If nervous about sending your child off to college, check out these tips for surviving college for parents of freshmen! They’re from a psychologist who specializes in helping new students adjust to school and achieve their college goals. These tips will help parents establish a healthy balance between being involved and supportive — but not too involved.
Before the tips, a quip from Dr Seuss:
You have brains in your head.
You have feet in your shoes.
You can steer yourself in any direction you choose.
You’re on your own.
And you know what you know.
You are the guy who’ll decide where to go.
Parents of freshmen, remember that your “little one” has brains, feet, and the ability to make choices and decide where to go. If you want your kid to achieve his or her goals in life, you have to let go! Sending Your Child to College: The Prepared Parent’s Operational Manual is a valuable source of information for parents of freshmen. And, here are psychologist Dr. Lauren Saler’s tips for surviving college for parents of new students…
Sending Your Kid to College – Tips for Surviving College for Parents of Freshmen
“There is the financial stress on top of questions about how to let go but stay connected, how to help but not be overly involved,” says Dr Saler. “There may also be disagreement with their choices and concerns about changes in personality and academic functioning. Families also face shifting roles and may experience a void or feel marginalized once their child starts college.”
If finances are a problem, read 3 Tips for Cutting College Tuition Costs.
Dr Saler encourages parents to learn how to give up control and access to their college students, while still being a source of support and encouragement. And, freshmen must be proactive in making the transition easier on themselves and their families.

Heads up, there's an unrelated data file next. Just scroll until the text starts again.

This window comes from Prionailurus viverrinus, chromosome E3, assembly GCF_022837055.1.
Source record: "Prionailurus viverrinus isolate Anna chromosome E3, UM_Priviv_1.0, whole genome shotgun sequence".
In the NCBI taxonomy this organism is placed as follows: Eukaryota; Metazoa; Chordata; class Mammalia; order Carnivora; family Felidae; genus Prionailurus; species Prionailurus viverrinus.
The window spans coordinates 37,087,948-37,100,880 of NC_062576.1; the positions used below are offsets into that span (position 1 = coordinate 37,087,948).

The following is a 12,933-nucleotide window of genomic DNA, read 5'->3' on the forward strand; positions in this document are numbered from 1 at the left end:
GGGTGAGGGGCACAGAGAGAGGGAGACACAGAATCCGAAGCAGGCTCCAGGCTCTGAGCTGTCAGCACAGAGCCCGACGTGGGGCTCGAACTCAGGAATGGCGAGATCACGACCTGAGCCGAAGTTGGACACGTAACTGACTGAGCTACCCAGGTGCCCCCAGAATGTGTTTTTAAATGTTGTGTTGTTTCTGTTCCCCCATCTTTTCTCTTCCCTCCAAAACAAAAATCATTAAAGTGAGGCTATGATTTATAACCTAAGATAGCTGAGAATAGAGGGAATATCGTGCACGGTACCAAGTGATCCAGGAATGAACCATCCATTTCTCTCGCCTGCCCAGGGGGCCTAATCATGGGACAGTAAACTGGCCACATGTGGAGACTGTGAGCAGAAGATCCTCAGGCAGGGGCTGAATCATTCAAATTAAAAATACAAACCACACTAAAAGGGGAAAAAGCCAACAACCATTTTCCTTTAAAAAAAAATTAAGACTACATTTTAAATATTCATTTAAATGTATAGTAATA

Summer Tips for Parents of College Students:
- Expect more push, pull, and conflict.
- Allow your child to be responsible for waking themselves up and doing their laundry.
- Encourage managing money, and balancing a checkbook.
- Revisit the “big stuff” – - alcohol and drug use, safe sex, peer pressure, etc., but repackage information so it is not a rerun.
- Negotiate rules in for time spent at home (i.e. curfews, chores) combining their new independence and respecting house rules.
Tips for Parents After College Starts:
- Be patient. Transition, separation, and the accompanying stress are natural.
- Don’t call college the “best years of your life.” Letting your child know you expect both amazing and difficult times will allow them to approach you when in need.
- Encourage the use of resources at the University. Learning to advocate for oneself is a crucial life skill.
- Help develop decision and problem-solving skills. Do not make decisions or fix their problems. Owning good and faulty decisions is part of growing up.
- Know the limits of your control. Trust in the values you have taught your child.
- Encourage staying on campus on weekends and support campus involvement.
- Use this opportunity to nurture other aspects of your own life.
Signs Parents Are Over-Involved in a College Student’s Life:
- Calling to wake your child up for class
- Reading/editing your child’s papers
- More contact with college staff/faculty than your child
- Talking to child’s roommate(s) regularly
- Regular weekend visits from your student
Dr Saler recommends consulting a college counselor or other professional if parents or freshmen students aren’t achieving their goals at college. Most schools have a counseling center with free services; counseling prevents situations from worsening and teaches invaluable skills.
If you have any questions or thoughts about sending your kids to college, please comment below…
Dr. Lauren Saler is in private practice in Ardsley, NY, and has been a psychologist at Pace University in Westchester County for over 15 years.
I'm glad you're here! My name is Laurie Pawlik-Kienlen; my husband Bruce and I live in Vancouver, BC with our critters. We can't have kids, and are learning to accept whatever life brings - both good and bad. I have an MSW (Master of Social Work) from UBC, and degrees in Education and Psychology. I hope you say hello below - I can't give relationship advice, but writing can bring you clarity and insight.